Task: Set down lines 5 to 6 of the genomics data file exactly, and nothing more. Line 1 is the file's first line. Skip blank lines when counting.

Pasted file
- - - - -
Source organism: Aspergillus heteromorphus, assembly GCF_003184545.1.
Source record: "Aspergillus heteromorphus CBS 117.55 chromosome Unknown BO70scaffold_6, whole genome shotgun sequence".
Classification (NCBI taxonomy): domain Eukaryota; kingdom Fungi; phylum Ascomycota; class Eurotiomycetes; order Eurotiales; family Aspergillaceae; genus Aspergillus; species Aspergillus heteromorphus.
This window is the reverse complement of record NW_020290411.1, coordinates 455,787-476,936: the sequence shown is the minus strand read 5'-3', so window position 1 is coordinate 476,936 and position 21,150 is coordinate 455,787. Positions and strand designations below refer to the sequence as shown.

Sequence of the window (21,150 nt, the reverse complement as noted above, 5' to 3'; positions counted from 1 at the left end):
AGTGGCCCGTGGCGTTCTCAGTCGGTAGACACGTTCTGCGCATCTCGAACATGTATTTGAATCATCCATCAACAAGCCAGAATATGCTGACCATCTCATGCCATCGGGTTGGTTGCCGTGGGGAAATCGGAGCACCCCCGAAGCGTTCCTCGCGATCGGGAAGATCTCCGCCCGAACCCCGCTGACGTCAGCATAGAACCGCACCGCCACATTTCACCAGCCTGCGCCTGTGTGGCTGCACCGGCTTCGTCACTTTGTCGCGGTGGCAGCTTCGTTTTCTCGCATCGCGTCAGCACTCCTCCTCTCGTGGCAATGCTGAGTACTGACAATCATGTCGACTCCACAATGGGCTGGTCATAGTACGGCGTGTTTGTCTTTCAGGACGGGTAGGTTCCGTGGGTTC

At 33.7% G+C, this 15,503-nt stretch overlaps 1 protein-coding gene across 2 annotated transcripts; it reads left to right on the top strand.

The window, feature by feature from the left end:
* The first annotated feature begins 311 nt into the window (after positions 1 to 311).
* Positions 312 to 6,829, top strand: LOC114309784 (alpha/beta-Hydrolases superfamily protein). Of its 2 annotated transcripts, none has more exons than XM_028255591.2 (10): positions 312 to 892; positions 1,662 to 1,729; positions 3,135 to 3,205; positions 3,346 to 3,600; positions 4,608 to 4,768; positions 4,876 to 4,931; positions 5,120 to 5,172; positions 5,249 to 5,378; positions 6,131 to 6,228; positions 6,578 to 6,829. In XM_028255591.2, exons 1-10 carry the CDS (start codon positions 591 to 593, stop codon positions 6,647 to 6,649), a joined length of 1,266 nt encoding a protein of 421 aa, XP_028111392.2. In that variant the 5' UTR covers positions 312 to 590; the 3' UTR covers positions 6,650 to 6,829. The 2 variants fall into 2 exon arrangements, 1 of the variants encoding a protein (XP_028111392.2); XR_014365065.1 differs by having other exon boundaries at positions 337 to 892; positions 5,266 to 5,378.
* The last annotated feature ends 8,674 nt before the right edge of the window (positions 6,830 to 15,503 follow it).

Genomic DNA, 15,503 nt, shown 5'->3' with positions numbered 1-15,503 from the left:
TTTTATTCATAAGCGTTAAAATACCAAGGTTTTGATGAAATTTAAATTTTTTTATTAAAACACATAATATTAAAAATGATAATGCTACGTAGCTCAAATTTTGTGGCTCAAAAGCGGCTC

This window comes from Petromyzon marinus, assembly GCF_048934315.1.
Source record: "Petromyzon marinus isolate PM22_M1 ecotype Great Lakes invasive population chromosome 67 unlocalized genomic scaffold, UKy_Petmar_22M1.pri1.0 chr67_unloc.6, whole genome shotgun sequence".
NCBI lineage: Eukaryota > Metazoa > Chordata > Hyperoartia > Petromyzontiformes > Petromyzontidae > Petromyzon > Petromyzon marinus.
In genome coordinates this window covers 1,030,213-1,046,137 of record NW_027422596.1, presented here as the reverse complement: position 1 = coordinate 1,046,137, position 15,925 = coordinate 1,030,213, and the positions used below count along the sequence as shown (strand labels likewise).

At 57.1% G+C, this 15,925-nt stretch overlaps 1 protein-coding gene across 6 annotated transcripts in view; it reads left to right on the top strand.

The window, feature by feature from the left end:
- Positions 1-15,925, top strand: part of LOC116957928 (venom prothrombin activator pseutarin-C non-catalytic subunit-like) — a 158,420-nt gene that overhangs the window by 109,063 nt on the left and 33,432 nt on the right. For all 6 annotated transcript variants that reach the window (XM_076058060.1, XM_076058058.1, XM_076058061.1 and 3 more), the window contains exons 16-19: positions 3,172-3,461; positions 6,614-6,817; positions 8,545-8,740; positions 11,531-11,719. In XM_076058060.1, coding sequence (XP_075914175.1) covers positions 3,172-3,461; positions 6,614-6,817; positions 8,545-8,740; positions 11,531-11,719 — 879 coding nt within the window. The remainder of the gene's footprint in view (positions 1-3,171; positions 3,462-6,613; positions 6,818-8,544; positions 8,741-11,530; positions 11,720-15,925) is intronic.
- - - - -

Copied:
Sequence of the window (21,150 nt, the reverse complement as noted above, 5' to 3'; positions counted from 1 at the left end):
AGTGGCCCGTGGCGTTCTCAGTCGGTAGACACGTTCTGCGCATCTCGAACATGTATTTGAATCATCCATCAACAAGCCAGAATATGCTGACCATCTCATGCCATCGGGTTGGTTGCCGTGGGGAAATCGGAGCACCCCCGAAGCGTTCCTCGCGATCGGGAAGATCTCCGCCCGAACCCCGCTGACGTCAGCATAGAACCGCACCGCCACATTTCACCAGCCTGCGCCTGTGTGGCTGCACCGGCTTCGTCACTTTGTCGCGGTGGCAGCTTCGTTTTCTCGCATCGCGTCAGCACTCCTCCTCTCGTGGCAATGCTGAGTACTGACAATCATGTCGACTCCACAATGGGCTGGTCATAGTACGGCGTGTTTGTCTTTCAGGACGGGTAGGTTCCGTGGGTTC